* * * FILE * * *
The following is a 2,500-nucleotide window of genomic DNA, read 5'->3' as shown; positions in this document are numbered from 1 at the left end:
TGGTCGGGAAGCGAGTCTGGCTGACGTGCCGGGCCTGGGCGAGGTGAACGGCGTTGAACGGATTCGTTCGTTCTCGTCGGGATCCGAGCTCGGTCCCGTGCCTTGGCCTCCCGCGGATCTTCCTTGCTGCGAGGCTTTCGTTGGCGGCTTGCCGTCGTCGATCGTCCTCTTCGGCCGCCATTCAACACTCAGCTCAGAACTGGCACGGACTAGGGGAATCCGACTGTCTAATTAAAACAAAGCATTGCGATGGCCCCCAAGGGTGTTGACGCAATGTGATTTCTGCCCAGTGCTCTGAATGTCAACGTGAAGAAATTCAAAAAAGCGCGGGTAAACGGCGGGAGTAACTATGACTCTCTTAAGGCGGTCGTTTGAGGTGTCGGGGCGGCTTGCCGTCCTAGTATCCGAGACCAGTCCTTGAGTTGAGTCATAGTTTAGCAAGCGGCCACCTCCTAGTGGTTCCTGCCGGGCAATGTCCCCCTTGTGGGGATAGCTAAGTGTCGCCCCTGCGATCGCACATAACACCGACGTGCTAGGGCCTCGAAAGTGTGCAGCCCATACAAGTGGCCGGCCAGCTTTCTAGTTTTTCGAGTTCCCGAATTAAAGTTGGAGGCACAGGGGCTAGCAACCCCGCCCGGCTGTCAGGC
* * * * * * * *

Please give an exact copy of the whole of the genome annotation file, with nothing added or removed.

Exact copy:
The following is a 2,500-nucleotide window of genomic DNA, read 5'->3' as shown; positions in this document are numbered from 1 at the left end:
TGGTCGGGAAGCGAGTCTGGCTGACGTGCCGGGCCTGGGCGAGGTGAACGGCGTTGAACGGATTCGTTCGTTCTCGTCGGGATCCGAGCTCGGTCCCGTGCCTTGGCCTCCCGCGGATCTTCCTTGCTGCGAGGCTTTCGTTGGCGGCTTGCCGTCGTCGATCGTCCTCTTCGGCCGCCATTCAACACTCAGCTCAGAACTGGCACGGACTAGGGGAATCCGACTGTCTAATTAAAACAAAGCATTGCGATGGCCCCCAAGGGTGTTGACGCAATGTGATTTCTGCCCAGTGCTCTGAATGTCAACGTGAAGAAATTCAAAAAAGCGCGGGTAAACGGCGGGAGTAACTATGACTCTCTTAAGGCGGTCGTTTGAGGTGTCGGGGCGGCTTGCCGTCCTAGTATCCGAGACCAGTCCTTGAGTTGAGTCATAGTTTAGCAAGCGGCCACCTCCTAGTGGTTCCTGCCGGGCAATGTCCCCCTTGTGGGGATAGCTAAGTGTCGCCCCTGCGATCGCACATAACACCGACGTGCTAGGGCCTCGAAAGTGTGCAGCCCATACAAGTGGCCGGCCAGCTTTCTAGTTTTTCGAGTTCCCGAATTAAAGTTGGAGGCACAGGGGCTAGCAACCCCGCCCGGCTGTCAGGC